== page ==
Vacuum Cleaning Your Home is Essential for Good Health
If you feel like most of us then vacuum cleaning your home is an arduous chore and time consuming task. There are a million things you’d rather be doing. But even if you’re not motivated by the prospect of exercise as you drag the vacuum around your home, consider the other health benefits that a clean carpet can provide.
Health Benefits of Vacuum Cleaning
When you vacuum, you’re not simply cleaning your house or apartment for appearance’s sake, you’re also safeguarding the health of yourself and your family.
There are dozens of tiny microbes constantly floating around, which can cause a lot of problems for people with asthma and inhalant-related allergies such as hay fever. Dust mites, bacteria, and mould attack an asthma sufferer’s respiratory system, making them wheeze, have difficulty breathing, and cough violently at night. When people with allergic rhinitis (otherwise known as hay fever) come into contact with dust mites, they experience all the discomforts of a bad cold: coughing, chest congestion, runny nose, and itchy, watery eyes. Accumulation of pet hair and dander (dead skin cells that animals shed regularly) can cause people with pet allergies to experience nasal, respiratory, or skin symptoms such as sneezing, coughing, and rashes.
Infrequent or incomplete vacuum cleaning can cause severe reactions in people who are sensitive to pet dander, dust, and other debris that accumulates on carpets and rugs. Regular and thorough vacuuming is a must. Even though it’s not possible to completely sanitize carpet fibres, proper attention can reduce the likelihood of a symptom outbreak.
How often should you vacuum?
Before we answer that question here are some interesting facts about the amount of microbes that can build up in the home and they may surprise you:
- People lose nearly 1,000,000 skin particles every 24h
- 50 to 100 strands of hair are lost from the average human head every day
- The allergens adhering to dog and cat fur can maintain their strength for months
Aside from looking nice in your home, carpets and rugs actually perform a variety of useful functions such as trapping many of the airborne contaminants mentioned above and keeping them out of the air you breathe in. The problem is that they don’t have any means of getting rid of these captured particles afterward: physical removal is necessary.
Home experts recommend that carpets and rugs be vacuumed at least two times a week, and more often in high-traffic areas. If pets are in the home, daily vacuum cleaning is strongly recommended to remove dirt, hair, dander, and the smaller microscopic allergens that are invisible to the naked eye.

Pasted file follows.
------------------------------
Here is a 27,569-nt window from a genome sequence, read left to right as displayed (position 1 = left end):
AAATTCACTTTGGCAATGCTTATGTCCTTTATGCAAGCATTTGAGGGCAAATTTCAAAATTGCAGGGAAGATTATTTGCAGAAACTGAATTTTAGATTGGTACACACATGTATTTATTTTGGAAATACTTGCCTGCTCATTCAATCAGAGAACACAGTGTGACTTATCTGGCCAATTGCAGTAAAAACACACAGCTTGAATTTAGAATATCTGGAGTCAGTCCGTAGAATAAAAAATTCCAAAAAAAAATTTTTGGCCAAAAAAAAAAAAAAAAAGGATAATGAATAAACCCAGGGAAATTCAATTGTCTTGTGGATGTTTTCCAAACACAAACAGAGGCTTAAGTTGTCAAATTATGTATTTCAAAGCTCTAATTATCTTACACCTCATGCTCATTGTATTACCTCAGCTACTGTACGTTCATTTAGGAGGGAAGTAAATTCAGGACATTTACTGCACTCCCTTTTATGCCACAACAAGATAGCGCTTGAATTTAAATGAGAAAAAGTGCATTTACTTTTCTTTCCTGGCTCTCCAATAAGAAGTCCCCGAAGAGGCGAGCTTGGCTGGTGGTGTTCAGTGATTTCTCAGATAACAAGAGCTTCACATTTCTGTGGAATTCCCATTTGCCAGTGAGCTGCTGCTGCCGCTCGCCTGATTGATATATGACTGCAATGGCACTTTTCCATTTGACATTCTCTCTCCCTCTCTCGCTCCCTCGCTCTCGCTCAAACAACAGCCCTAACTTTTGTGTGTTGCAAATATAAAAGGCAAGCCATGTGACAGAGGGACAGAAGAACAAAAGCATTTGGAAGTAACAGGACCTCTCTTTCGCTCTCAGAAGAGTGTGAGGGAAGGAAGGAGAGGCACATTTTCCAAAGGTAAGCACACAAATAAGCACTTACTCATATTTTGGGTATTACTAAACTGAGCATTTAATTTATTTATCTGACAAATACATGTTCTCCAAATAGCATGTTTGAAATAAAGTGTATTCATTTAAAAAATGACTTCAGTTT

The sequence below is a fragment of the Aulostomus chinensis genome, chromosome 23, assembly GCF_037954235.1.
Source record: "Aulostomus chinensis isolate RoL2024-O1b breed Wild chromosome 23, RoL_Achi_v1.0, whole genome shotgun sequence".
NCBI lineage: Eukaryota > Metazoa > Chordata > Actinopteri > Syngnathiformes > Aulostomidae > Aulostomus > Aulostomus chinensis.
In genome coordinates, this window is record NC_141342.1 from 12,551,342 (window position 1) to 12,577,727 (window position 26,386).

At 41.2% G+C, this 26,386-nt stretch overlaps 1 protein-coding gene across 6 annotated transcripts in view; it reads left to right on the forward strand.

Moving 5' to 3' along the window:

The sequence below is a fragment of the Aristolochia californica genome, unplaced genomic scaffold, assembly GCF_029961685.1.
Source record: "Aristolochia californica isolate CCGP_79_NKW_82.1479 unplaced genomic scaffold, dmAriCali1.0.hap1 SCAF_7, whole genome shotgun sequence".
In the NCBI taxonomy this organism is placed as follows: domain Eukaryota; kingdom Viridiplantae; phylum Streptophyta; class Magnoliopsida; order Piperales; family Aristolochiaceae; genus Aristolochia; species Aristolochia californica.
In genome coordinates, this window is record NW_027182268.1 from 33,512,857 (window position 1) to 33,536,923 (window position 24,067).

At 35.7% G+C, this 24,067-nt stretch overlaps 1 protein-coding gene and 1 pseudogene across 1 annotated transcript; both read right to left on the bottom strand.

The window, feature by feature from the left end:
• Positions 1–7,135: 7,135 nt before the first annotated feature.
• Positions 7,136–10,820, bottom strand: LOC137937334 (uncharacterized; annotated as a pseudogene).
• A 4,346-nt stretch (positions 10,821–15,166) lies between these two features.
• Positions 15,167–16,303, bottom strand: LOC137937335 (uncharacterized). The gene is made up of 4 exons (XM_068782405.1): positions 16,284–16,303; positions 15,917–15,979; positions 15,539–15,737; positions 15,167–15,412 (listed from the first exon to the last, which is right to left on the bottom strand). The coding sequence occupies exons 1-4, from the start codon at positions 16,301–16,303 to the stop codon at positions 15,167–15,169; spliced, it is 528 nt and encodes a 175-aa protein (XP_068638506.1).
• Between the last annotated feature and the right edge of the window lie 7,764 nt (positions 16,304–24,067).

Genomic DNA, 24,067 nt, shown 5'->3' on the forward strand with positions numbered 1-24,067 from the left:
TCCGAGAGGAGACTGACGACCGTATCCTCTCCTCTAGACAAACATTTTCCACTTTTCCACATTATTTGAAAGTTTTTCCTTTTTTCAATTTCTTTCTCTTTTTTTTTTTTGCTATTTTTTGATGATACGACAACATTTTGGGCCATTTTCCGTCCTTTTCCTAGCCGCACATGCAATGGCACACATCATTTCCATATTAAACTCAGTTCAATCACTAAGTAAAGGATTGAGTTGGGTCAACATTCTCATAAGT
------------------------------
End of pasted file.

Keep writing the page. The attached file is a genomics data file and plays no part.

If you don’t vacuum frequently, dirt can be ground into the rugs and carpets, making them harder to clean the next time you call in a professional. Vacuum the dirt away as much as possible to keep it from attaching to the carpet and being ground into the fibres over time. It is much harder to properly clean a carpet if there’s too much ground-in soil, and over time the covering will actually become discolored and an eyesore as well as a health hazard.
Best vacuuming cleaning techniques
Surprisingly, most professional carpet cleaning companies fail to vacuum before commencing a more in-depth process. They’re trying to save time, but in the process they are weakening the effectiveness of their cleaning job.
Here are some guidelines on the most effective vacuum cleaning methods.
- Don’t rush things. Experts say that 80% of a vacuum job’s effectiveness comes when pulled back as opposed to pushed forward.
- Vacuum in multiple directions to loosen dirt and other contaminants and keep the carpets and rugs from looking worn.
- Check your vacuum cleaner’s belts and brush bars regularly for trapped hairs and clean accordingly.
- Use a HEPA-type bag or filter if you can, as they do a good job of containing the finer particles of dirt.
Some experts warn that certain vacuum cleaning machines and improper techniques can be hazardous to your health. All of them release dust and allergens back into the air during use, but machines equipped with HEPA (high efficiency particle air) filters will release less dust, allergens, and bacteria into the air than those that do not use them. In general, these filter types trap more contaminants than they release, and many manufacturers claim that HEPA filters eliminate 99.9% of bacteria, pollen, and dander from the air.